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The Boys of '67: Charlie Company's War in Vietnamby Andrew Wiest
Synopses & Reviews
In the spring of 1966, while the war in Vietnam was still popular, the U.S. military decided to reactivate the 9th Infantry Division as part of the military buildup. Across the nation, farm boys from the Midwest, surfers from California, city-slickers from Cleveland, and share croppers from the South opened their mail to find greetings from Uncle Sam. The newly-shorn men in their ill-fitting uniforms got off the busses together at Fort Riley, Kansas, to be trained together under the tutelage of officers and non-commissioned officers (NCOs) who would lead them into battle in Vietnam. Charlie Company was part of the 9th and was representative of the greater whole. Everyone was there in the newly-raised company - the joker who roller skated into the Company First Sergeant's office wearing a dress, the nerdy guy with two left feet who would rather be off somewhere inventing computers, the gung-ho true believers bent on outshining everyone else, the everyman who just wanted to get through un-noticed, the guys who liked Motown, the guys who liked country music.
Most American soldiers of the Vietnam era trickled into the war zone as individual replacements for men who had become casualties or had rotated home, embarking on a wartime experience unparalleled in its individualism. Charlie Company, though, was different, part of the only division raised, drafted and trained for service in the Vietnam War. During their training, the men of Charlie Company, a unit almost entirely composed of draftees, became a family without ever really knowing it. Its members entered Vietnam as brothers, sometimes squabbling, sometimes joking, sometimes missing their wives and children, but always brothers. Charlie Company was a throwback, part of an old breed. Charlie Company's experience of being drafted, thrown together, and trained for war hearkened back to the very heart of the American military tradition, a tradition that came to an end in Vietnam. A tradition that might never return, leaving Charlie Company historically the last of its kind. This is their story. From draft to the battlefields of South Vietnam, this is the unvarnished truth from the fear of death, the chaos of battle, the horrors of injury told through the recollections of the men themselves.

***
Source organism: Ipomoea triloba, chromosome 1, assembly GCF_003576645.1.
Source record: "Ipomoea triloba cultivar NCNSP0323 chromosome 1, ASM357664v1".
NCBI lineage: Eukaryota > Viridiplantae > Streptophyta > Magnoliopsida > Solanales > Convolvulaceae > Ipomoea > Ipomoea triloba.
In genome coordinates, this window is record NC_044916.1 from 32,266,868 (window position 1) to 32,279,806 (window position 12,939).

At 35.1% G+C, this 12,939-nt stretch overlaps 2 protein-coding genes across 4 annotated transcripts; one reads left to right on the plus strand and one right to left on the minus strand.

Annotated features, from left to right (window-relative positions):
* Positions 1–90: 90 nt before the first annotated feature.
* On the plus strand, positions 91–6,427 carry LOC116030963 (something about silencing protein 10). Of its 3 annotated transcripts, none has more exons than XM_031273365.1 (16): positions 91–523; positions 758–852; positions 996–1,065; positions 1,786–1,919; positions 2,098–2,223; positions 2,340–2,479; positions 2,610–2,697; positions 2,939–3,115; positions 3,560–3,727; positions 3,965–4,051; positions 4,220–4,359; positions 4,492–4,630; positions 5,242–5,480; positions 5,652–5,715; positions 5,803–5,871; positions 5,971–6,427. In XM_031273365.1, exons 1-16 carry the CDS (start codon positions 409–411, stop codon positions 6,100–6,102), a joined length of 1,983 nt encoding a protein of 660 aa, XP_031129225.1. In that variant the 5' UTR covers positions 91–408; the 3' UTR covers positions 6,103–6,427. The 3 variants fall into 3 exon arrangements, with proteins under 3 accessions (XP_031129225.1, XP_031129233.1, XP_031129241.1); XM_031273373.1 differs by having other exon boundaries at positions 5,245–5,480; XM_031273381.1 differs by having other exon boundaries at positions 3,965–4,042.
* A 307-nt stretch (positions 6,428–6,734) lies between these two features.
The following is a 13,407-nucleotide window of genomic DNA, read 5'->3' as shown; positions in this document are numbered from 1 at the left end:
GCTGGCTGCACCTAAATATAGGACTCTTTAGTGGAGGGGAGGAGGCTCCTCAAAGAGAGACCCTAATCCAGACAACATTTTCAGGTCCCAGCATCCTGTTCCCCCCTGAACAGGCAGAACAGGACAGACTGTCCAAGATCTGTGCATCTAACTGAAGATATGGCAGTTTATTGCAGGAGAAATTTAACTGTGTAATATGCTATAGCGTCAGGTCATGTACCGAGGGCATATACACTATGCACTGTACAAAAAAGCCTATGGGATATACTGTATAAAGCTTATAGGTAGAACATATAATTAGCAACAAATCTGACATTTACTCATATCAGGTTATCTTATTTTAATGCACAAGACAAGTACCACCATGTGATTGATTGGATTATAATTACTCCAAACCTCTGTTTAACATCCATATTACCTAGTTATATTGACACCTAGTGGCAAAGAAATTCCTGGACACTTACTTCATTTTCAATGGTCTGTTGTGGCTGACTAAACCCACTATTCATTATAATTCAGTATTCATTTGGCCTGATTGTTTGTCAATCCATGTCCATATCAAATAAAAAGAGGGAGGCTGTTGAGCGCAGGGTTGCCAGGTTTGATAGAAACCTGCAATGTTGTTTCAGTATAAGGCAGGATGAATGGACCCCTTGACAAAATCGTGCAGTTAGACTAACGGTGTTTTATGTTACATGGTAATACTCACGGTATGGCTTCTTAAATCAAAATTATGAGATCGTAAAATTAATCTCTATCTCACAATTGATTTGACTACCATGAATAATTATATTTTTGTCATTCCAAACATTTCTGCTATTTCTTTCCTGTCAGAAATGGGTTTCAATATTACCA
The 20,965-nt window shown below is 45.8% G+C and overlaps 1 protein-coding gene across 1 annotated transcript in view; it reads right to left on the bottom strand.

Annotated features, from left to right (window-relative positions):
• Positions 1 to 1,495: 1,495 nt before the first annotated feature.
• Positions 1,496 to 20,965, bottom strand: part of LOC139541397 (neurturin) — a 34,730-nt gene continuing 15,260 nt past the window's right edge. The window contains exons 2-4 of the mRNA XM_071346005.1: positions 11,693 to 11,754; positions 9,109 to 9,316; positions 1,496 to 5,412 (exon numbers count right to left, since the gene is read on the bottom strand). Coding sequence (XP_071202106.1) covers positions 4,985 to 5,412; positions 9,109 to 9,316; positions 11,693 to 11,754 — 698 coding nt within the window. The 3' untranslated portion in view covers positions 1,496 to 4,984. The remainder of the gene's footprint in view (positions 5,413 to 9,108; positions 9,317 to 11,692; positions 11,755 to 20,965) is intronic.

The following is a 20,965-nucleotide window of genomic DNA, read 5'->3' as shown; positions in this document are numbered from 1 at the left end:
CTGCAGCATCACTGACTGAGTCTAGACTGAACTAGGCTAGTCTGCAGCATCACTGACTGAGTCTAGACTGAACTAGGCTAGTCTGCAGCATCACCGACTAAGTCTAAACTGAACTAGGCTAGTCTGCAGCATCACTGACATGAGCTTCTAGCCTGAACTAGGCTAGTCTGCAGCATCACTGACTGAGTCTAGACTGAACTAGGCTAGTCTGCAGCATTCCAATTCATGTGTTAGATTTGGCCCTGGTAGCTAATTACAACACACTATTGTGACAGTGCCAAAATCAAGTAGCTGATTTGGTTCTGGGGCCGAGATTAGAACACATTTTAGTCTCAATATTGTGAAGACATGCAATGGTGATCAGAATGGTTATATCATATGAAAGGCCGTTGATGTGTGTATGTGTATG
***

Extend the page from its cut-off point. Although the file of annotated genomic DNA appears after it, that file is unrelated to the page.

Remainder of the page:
"Wiest (coauthor, Vietnam's Forgotten Army), who teaches Vietnam War history at the University of Southern Mississippi, concentrates on the human side of the Vietnam War with an in-depth chronicle of a group of men drafted into the army in 1966 and trained together with the 9th Infantry Division, the only division of draftees that was 'raised, drafted, and trained for service in the Vietnam War,' Weist notes, and thus developed unusually strong bonds. After training in the States, the men went to Vietnam in January 1967 as a unit on a troop ship. Very few other American fighting units shipped out to Vietnam; the overwhelming majority arrived singly as replacements because of the one-year rotation system. In Vietnam, the men of Charlie Company slogged through the worst the war had to offer. The unit lost half its members to death and injury within two months, and too many of the men suffered anew after returning home, battling posttraumatic stress disorder for decades. Wiest spent three years interviewing 61 officers and men of Charlie Company, 4th Battalion, 47th Infantry. He tells their stories well and empathically, especially those of the dozen or so men whose lives he examines closely before, during, and after their service in the nation's most controversial overseas war. Illus. (Sept. 18)" Publishers Weekly Copyright PWxyz, LLC. All rights reserved.